Originally published in the June 2014 issue of Sweeping Magazine
Question: Wood pellet stoves are becoming more and more popular in my service area. I was thinking about adding pellet stove maintenance to the service is my company provides. I've heard a lot of things over the last few years about problems with pellet stove maintenance. Is there anything special I need to know before I start working on pellet stoves?
by Mike Segerstrom
Everything! Depending on our service area, pellet stoves have either been around for a long time, or are becoming more popular in recent years. Pellet stoves work a lot differently than wood stoves and even gas stoves, and have different maintenance requirements too. There are even pellet stoves that burn corn and other fuels too!
The very first thing to consider is getting training! There is training available through CSIA and NFI, some pellet stove manufacturers offer manufacturer training, there are often classes at the NCSG and other trade shows and conventions, and NFI offers wood pellet certification. Get as much training as you can, and try to take it all in!
There are many differences from brand to brand and model to model when it comes to pellet stoves. Pellet feed methods and mechanisms, heat exchangers, combustion fans, control panels, and venting requirements can all vary. On top of these differences, pellet quality and homeowner maintenance (or lack thereof) can greatly affect how well the pellet stove performs.
Pellet stoves can require daily, weekly, monthly, and yearly maintenance. It's important that the homeowner understands what their responsibility is, and what they should have us do on an annual basis. If poor quality pellets are used, the homeowner fails to perform the regular maintenance tasks, and/or fails to have it professionally serviced annually; the pellet stove can perform poorly, become damaged, and/or simply not work at all. Professional annual service includes the venting system, whether it is a horizontal vent or a vertical vent.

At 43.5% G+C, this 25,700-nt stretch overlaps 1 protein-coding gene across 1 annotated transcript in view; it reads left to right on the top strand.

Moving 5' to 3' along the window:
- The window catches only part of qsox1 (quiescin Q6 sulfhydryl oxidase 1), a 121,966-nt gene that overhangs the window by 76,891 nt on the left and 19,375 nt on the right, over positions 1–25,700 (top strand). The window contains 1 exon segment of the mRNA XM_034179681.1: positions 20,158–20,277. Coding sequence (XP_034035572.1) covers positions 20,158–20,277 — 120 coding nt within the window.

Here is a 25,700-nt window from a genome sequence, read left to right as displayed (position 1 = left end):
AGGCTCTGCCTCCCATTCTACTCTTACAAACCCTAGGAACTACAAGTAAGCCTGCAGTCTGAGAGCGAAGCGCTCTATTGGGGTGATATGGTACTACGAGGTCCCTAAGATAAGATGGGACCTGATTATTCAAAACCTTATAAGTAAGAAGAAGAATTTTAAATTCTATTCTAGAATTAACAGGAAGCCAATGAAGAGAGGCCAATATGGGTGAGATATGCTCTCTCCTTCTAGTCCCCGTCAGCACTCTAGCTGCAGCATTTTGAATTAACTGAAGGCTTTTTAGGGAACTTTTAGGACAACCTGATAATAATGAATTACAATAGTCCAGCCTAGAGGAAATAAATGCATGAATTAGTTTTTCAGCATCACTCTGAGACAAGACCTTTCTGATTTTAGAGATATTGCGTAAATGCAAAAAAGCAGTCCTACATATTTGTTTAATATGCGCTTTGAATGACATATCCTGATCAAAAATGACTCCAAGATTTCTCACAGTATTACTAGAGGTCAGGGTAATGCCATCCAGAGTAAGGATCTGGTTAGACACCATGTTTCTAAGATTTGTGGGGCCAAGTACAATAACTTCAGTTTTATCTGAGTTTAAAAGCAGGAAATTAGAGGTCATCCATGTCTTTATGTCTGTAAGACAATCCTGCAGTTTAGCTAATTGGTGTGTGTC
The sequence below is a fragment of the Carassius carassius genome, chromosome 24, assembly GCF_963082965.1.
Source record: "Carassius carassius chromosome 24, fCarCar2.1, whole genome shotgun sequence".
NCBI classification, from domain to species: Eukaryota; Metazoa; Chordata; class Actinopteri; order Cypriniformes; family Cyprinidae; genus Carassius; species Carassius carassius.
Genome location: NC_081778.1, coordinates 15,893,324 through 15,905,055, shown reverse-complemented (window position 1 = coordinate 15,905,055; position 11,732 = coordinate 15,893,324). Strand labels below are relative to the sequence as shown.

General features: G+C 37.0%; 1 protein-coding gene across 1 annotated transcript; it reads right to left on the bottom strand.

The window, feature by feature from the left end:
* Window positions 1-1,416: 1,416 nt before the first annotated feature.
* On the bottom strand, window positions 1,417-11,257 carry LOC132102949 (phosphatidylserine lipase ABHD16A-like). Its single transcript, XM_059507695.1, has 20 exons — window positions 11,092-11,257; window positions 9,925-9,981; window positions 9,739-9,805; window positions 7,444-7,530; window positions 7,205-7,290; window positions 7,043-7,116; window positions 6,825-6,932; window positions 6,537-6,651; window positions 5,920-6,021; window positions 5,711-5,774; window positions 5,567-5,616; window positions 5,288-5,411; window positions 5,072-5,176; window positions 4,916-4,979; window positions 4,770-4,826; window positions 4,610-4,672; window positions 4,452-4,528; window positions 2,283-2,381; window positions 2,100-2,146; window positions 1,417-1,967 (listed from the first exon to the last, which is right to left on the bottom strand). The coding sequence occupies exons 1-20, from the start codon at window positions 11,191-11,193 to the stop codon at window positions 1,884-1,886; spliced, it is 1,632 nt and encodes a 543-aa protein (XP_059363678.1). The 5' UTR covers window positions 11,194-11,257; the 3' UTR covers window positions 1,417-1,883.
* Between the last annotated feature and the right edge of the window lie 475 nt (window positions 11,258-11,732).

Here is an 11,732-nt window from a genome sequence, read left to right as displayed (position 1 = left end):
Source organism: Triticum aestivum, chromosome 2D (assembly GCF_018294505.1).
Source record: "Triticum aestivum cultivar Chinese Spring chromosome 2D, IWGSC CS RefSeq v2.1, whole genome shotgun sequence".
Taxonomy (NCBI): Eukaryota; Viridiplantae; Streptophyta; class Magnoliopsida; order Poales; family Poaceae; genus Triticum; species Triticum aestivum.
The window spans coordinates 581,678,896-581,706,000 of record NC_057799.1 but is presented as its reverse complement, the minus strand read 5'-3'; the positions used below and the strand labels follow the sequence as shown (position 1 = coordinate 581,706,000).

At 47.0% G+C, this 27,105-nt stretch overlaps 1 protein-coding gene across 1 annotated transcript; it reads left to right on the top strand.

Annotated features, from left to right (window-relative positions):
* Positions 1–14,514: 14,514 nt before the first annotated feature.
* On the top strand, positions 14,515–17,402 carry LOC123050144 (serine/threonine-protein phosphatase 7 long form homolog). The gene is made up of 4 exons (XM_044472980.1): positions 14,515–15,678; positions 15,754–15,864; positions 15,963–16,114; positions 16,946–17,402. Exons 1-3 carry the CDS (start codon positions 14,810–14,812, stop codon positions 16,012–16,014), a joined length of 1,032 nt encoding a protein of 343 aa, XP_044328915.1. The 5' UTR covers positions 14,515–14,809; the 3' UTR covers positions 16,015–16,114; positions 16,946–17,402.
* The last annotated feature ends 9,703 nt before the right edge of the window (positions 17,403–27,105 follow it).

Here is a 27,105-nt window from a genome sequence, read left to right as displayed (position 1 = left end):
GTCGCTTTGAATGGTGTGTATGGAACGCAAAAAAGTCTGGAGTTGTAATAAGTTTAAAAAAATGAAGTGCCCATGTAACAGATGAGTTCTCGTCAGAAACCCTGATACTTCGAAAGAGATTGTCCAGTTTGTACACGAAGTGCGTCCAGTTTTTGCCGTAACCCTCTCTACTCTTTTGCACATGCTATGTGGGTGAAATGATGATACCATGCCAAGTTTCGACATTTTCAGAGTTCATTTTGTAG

Once we have received an ample amount of training and are familiar with the maintenance requirements of pellet stoves, and how they operate, having the manufacturer's manual for the unit is also a vital service tool. Each manufacturer can have different requirements, methods and access to service the unit. Requiring the clients to have the manual present at the time of service, or even finding the manual online prior to service, are necessary for certain model pellet stoves until we are very familiar with them.
On top of the maintenance requirements, troubleshooting and repair can be an involved service. Pellet stoves are typically equipped with 2 fans, an auger motor, 2, 3 or 4 safety mechanisms, and a control panel. One or more of these components can fail from lack of maintenance or on their own, and determining which component it is can often be time consuming.
All that said, with the proper training and education, servicing pellet appliances is a good add-on service. In certain service areas, there may be a big lack of qualified technicians to service these appliances. It can generate a lot of work, and many happy regular customers!